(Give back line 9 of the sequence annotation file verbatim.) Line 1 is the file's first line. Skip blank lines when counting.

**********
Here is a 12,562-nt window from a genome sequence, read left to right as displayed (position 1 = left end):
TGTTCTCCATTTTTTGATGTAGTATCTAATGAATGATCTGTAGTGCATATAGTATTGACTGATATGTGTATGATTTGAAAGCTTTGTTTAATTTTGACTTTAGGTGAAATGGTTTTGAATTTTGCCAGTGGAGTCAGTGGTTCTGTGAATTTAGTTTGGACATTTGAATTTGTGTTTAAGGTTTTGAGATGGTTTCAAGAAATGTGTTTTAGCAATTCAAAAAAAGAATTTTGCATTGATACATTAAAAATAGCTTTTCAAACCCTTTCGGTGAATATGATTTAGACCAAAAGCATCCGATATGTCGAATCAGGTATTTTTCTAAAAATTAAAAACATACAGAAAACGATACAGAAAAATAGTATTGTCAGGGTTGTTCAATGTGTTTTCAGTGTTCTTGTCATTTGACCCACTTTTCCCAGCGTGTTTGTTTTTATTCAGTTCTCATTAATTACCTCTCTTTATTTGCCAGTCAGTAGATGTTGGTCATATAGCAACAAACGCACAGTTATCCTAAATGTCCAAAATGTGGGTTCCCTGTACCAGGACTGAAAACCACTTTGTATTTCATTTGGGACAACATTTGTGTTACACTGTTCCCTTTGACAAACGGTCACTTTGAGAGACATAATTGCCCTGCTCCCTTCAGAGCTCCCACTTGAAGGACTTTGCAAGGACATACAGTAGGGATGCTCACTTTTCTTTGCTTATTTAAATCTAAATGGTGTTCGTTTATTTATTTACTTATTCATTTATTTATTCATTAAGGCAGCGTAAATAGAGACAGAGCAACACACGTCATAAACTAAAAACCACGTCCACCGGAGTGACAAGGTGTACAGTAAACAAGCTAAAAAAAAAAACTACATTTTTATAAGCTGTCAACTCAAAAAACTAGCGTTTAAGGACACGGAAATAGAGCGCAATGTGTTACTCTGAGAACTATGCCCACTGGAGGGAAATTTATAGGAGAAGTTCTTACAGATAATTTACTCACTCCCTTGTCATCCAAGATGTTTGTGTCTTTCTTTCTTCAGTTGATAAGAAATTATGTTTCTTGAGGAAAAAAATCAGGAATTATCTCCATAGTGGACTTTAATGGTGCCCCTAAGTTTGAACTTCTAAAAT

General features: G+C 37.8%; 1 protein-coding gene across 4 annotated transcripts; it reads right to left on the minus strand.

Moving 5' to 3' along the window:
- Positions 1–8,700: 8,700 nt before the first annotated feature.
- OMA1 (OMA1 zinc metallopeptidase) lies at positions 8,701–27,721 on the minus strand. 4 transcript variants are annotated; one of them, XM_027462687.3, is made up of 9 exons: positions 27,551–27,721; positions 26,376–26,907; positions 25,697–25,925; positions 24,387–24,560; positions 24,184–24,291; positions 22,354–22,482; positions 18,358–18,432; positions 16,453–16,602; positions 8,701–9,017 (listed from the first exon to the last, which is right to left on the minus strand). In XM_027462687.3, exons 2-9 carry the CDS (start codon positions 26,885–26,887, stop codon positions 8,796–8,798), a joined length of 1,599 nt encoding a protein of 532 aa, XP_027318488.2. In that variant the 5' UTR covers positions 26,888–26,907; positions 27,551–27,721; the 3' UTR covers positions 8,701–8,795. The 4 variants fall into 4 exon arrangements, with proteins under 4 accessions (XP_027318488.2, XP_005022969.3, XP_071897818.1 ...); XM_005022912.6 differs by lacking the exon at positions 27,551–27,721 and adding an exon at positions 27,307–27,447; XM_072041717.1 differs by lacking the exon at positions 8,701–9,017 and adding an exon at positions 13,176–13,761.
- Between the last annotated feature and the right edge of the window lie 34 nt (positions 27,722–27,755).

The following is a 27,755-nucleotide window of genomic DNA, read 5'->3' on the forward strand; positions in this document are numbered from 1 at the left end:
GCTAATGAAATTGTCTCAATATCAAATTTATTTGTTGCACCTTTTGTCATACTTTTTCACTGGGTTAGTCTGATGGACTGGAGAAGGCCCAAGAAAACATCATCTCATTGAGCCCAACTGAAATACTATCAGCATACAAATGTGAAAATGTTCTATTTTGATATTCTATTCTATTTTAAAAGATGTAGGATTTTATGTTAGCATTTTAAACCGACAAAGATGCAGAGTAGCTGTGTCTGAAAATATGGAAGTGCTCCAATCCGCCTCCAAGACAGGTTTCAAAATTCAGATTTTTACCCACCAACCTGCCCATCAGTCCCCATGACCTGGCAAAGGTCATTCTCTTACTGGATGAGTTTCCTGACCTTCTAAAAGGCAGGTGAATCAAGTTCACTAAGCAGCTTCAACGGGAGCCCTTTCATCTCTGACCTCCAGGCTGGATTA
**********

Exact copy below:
GCTAATGAAATTGTCTCAATATCAAATTTATTTGTTGCACCTTTTGTCATACTTTTTCACTGGGTTAGTCTGATGGACTGGAGAAGGCCCAAGAAAACATCATCTCATTGAGCCCAACTGAAATACTATCAGCATACAAATGTGAAAATGTTCTATTTTGATATTCTATTCTATTTTAAAAGATGTAGGATTTTATGTTAGCATTTTAAACCGACAAAGATGCAGAGTAGCTGTGTCTGAAAATATGGAAGTGCTCCAATCCGCCTCCAAGACAGGTTTCAAAATTCAGATTTTTACCCACCAACCTGCCCATCAGTCCCCATGACCTGGCAAAGGTCATTCTCTTACTGGATGAGTTTCCTGACCTTCTAAAAGGCAGGTGAATCAAGTTCACTAAGCAGCTTCAACGGGAGCCCTTTCATCTCTGACCTCCAGGCTGGATTA